It wasn’t the commonness of point-selling sites that shocked and appalled me on the Dark Web of Wine. They were simply what motivated me to go there. The sites I was to stumble upon in the following days were the ones that were hard to believe. It’s a scary place, the Dark Web of Wine—like VinItaly without even the one bathroom.
The Dark Web of Wine is a journey through the most vile and most frightening places in the wine business. It’s Dante’s Inferno for oenophiles, a trip through the ninth circle of wine Hell, right below the marketing people. You’re all alone at your computer, and you cannot ever un-see what you’re about to witness.
Bestiality. Yes, you read that right. Bestiality. Pages and pages, video after video, of sommeliers having sex with unicorns. My God, it’s filthier and more disgusting than I have the ability to describe. It’s endless pornography. It seems like every sommelier alive, male and female, is fucking unicorns. It’s like Instagram. Well, actually, it is Instagram. Picture after picture. Shameless and sickening. Endless photos and videos of sommeliers, and other perverts, having their way with unicorns. If you look long enough, you can smell the ejaculate. Oh, maybe that’s just me. But you get the idea. These sick, lost, tuxedoed wine experts use the Dark Web of Wine to exchange unicorn porn. Is Stickey the present tense of Stuckey?
Of course, there’s more than just pornography on the Dark Web of Wine. I found sites that advertised hired men to hunt down and take out even the most famous wine critics. That’s too horrible to think about. I don’t mean kill them, I mean take them out. What sort of amoral, masochistic bastard would do that? I’m telling you, I’m never going to get the scene of James Suckling talking with his mouth full out of my head.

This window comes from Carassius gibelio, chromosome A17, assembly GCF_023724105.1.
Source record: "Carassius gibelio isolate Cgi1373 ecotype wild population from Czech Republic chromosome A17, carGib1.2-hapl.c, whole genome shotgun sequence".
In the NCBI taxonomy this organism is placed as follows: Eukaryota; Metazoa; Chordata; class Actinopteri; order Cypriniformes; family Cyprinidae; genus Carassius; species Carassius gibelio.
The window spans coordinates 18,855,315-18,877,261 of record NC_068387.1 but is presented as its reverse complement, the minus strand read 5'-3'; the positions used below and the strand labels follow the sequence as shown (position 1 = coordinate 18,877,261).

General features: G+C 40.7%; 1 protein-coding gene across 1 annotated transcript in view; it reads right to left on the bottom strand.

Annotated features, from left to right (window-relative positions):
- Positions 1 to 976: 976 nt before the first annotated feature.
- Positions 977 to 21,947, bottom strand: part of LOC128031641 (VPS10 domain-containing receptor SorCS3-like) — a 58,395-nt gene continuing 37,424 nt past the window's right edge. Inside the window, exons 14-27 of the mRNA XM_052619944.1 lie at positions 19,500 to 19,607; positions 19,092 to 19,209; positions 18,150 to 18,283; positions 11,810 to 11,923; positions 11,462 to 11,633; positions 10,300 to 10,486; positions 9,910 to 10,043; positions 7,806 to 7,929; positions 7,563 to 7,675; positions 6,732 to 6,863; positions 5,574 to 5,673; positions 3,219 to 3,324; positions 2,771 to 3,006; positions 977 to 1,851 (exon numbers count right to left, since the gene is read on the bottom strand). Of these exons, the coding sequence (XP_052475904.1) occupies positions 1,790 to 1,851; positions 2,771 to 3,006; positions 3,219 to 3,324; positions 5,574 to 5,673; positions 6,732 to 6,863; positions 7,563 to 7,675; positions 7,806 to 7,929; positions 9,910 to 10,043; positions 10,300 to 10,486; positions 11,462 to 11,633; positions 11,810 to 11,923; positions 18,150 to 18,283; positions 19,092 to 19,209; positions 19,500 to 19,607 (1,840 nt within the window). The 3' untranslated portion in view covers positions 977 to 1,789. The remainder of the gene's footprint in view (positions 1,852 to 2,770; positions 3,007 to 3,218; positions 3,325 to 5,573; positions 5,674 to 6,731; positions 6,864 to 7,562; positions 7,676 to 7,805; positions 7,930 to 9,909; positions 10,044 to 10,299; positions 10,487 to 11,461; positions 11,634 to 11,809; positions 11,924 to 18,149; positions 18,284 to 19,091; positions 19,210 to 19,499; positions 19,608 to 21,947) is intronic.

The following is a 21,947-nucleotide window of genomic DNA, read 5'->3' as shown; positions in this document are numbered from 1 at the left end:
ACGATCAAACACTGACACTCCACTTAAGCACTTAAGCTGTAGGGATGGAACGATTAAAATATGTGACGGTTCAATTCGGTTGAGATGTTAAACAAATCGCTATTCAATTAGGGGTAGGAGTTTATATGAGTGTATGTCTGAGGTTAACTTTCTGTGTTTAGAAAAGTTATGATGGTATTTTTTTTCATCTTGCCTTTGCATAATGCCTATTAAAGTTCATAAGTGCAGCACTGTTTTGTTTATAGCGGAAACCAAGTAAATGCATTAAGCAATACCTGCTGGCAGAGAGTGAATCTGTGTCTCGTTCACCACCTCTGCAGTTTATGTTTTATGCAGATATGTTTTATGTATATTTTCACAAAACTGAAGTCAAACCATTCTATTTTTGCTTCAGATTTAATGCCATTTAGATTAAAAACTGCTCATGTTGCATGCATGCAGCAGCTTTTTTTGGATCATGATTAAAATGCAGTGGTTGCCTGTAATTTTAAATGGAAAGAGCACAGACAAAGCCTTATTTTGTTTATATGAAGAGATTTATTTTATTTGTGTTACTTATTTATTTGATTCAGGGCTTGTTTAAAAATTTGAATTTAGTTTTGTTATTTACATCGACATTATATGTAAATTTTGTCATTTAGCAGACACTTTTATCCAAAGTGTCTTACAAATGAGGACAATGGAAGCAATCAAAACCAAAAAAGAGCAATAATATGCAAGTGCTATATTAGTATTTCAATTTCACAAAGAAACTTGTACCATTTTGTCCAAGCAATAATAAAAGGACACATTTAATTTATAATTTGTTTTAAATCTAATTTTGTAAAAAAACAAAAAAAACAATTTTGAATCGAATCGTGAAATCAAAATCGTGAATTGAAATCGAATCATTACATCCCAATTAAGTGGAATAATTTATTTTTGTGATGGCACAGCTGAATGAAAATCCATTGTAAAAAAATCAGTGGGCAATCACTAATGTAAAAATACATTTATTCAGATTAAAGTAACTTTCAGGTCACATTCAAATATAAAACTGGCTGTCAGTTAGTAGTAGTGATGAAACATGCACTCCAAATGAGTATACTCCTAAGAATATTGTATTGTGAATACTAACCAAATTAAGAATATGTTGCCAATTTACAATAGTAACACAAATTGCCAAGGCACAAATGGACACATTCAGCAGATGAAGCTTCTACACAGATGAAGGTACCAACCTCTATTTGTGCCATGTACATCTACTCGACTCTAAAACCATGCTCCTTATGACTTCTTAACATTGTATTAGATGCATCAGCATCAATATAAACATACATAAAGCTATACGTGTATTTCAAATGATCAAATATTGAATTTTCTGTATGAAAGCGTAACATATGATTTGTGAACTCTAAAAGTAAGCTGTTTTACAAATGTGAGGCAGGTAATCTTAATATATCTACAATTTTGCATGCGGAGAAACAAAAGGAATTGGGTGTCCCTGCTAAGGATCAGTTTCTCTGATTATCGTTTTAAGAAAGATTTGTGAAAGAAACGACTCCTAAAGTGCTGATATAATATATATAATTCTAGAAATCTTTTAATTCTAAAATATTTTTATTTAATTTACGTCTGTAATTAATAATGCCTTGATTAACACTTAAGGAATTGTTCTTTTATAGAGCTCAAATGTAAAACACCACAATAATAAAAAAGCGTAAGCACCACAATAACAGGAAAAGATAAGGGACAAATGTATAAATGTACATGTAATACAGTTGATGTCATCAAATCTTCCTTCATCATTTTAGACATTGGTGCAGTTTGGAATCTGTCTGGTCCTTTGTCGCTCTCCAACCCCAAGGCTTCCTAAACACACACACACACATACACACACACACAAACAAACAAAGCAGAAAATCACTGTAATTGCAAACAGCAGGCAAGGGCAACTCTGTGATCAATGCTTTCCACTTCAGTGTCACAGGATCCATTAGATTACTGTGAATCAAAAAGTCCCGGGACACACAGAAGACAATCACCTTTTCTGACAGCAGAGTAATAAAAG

Looking for the perfect wine to accompany human flesh? There are entire test kitchens on the Dark Web of Wine where you can watch a human done medium rare being consumed with a really nice little Rioja. Which is fine with a leg or a thigh, but in most of these human flesh test kitchens they also cook the viscera. It’s a nightmarish scene. I haven’t seen so many buttholes served with wine since the last Napa Valley Wine Auction.
I haven’t been the same since I returned from the Dark Web of Wine. There were places there that speak to the evil inside all of us, the darkness that lies at the heart of the wine business. We talk about romance and terroir, we wax rhapsodically about place and microclimates, but when we see a unicorn, we want to own it, we want everyone to know we tongued it till it begged for more. When we memorize scores we want to believe they come without a price. And in our darkest hours, we think about ourselves, about our wasted lives in wine, and how, more than likely, we’d be perfect served with a cheap Rioja.